The oldest known document making reference to cherry growing in Marostica, a town famous for its annual chess game, dates back to the early fifteenth century. Cherry farming has always played an important role in this area and in the local agricultural economy.
The Marostica cherry P.G.I., the only Italian kind to bear this precious geographical indication, is heart-shaped and is picked by hand without removing the stalk, a technique which represents a small, yet meaningful quality guarantee, helping the fruit maintain its short-term organoleptic properties. The Marostica cherry grows to a size of between 21 and 30 mm and its colour can be anywhere from pink to dark red according to the variety. It is juicy and has a full, sweet and very palatable taste.
The best-selling varieties are Sandra, Romana, Francese and the distinctly sweet Duroni rossi. Their characteristics include a short period between setting and ripening of only thirty days, and, at the same time, excellent fruit size. Such rapid growth and ripening reduce exposure to environmental agents and parasites (especially to the cherry fly) thereby reducing the need for measures to protect the plant and guaranteeing a better quality. Most of the varieties are easily preserved and boast good resistance to handling, making the fruit particularly suited for exporting. The growing area stretches across hills strewn with old towns, such as Marostica, with its Upper Castle, Lower Castle and city walls, all built in the fourteenth century.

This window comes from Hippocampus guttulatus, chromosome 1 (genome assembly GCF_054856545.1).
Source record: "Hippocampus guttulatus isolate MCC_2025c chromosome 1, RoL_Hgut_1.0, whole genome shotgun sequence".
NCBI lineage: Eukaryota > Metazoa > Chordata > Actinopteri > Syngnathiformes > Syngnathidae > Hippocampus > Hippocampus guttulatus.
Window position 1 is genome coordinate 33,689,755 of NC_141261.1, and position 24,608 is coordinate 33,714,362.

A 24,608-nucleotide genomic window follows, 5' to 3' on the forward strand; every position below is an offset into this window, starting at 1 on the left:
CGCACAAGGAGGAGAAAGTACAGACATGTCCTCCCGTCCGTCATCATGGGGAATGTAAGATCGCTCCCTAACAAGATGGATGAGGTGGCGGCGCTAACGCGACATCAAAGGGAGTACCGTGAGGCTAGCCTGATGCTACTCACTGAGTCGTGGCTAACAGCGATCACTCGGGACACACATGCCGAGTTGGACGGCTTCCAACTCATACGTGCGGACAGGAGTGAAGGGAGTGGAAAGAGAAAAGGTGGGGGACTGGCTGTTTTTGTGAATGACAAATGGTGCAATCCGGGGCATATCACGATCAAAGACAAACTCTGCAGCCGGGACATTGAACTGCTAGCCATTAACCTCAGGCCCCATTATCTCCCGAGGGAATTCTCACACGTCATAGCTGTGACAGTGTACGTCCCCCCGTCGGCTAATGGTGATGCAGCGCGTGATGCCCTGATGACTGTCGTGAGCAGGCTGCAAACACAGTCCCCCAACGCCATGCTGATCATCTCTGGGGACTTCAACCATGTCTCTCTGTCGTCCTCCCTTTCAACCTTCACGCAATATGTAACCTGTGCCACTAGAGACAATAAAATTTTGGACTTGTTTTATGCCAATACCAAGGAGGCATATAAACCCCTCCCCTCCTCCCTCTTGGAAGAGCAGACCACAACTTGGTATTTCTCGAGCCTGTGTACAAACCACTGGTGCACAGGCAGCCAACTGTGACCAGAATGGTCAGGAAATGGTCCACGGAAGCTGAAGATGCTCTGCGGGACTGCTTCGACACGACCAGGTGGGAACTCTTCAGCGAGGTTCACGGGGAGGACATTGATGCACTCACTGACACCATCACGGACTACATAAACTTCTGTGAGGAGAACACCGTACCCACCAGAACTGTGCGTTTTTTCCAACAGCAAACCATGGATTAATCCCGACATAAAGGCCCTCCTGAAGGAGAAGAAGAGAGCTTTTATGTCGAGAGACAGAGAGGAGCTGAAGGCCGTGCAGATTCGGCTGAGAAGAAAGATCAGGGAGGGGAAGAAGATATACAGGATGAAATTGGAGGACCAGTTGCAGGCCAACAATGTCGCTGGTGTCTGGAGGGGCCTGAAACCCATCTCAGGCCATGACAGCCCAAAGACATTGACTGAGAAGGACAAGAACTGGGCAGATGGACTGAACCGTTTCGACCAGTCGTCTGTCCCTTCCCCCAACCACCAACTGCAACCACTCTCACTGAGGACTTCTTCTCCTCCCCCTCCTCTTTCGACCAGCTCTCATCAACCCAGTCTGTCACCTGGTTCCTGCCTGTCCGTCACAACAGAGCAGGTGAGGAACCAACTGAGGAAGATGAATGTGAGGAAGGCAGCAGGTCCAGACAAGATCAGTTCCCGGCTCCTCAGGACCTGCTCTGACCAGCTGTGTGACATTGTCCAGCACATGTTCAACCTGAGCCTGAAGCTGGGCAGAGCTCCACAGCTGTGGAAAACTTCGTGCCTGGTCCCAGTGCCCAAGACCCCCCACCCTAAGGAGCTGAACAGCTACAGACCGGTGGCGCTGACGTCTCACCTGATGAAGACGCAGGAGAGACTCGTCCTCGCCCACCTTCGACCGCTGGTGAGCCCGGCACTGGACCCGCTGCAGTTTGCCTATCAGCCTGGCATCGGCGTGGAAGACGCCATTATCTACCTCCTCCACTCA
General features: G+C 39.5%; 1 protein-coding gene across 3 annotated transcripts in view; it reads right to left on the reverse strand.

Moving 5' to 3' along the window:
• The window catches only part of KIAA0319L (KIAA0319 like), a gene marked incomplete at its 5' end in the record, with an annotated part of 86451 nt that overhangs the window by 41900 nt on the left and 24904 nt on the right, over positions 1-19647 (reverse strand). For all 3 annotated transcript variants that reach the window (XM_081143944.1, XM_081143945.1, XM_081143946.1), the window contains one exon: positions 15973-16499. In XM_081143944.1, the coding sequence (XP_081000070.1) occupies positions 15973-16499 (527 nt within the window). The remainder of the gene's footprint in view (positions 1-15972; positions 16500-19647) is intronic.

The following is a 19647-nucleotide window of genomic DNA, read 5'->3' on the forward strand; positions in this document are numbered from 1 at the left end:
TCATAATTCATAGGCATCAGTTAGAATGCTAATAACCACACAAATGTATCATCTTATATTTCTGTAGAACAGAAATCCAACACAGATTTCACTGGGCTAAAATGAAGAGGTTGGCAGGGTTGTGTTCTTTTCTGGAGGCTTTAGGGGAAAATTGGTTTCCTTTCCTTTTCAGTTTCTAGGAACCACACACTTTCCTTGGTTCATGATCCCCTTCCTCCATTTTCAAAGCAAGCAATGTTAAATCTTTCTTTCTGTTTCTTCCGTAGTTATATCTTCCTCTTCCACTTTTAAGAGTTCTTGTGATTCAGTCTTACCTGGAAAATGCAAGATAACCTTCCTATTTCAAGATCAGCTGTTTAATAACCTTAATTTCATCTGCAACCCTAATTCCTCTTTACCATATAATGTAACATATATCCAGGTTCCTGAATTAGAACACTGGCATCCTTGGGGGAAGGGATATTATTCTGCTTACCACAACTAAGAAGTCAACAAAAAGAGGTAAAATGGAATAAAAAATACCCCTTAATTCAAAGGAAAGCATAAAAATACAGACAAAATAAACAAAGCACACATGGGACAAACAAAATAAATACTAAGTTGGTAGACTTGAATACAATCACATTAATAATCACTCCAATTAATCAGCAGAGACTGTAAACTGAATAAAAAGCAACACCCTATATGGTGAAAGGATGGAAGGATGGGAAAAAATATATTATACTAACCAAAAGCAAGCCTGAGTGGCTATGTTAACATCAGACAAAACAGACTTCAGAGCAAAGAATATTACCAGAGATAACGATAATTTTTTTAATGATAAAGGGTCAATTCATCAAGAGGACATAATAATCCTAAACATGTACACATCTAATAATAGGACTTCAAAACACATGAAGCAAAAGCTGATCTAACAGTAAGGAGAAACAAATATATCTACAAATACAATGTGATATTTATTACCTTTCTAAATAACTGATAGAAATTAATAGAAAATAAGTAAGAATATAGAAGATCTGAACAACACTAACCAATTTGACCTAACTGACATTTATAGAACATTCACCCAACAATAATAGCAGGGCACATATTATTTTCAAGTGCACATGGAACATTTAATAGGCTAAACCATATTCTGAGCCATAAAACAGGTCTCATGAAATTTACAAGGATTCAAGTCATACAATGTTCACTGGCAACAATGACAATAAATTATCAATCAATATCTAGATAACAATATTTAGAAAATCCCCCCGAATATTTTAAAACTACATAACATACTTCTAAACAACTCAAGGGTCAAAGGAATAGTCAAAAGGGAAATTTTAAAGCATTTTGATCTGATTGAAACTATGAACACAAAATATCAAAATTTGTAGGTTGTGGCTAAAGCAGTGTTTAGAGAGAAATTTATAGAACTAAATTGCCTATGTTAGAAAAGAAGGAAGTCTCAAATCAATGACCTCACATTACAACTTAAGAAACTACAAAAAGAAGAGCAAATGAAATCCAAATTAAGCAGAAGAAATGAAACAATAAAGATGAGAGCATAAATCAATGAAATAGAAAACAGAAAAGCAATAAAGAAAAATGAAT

Marostica is also known for the Sagra delle ciliegie, a local cherry festival celebrated on the last Sunday in May every year. This event celebrates the “red gold” of Marostica, the first spring fruit. Throughout the harvest season cherrybased delicacies are served in the most traditional restaurants of the area.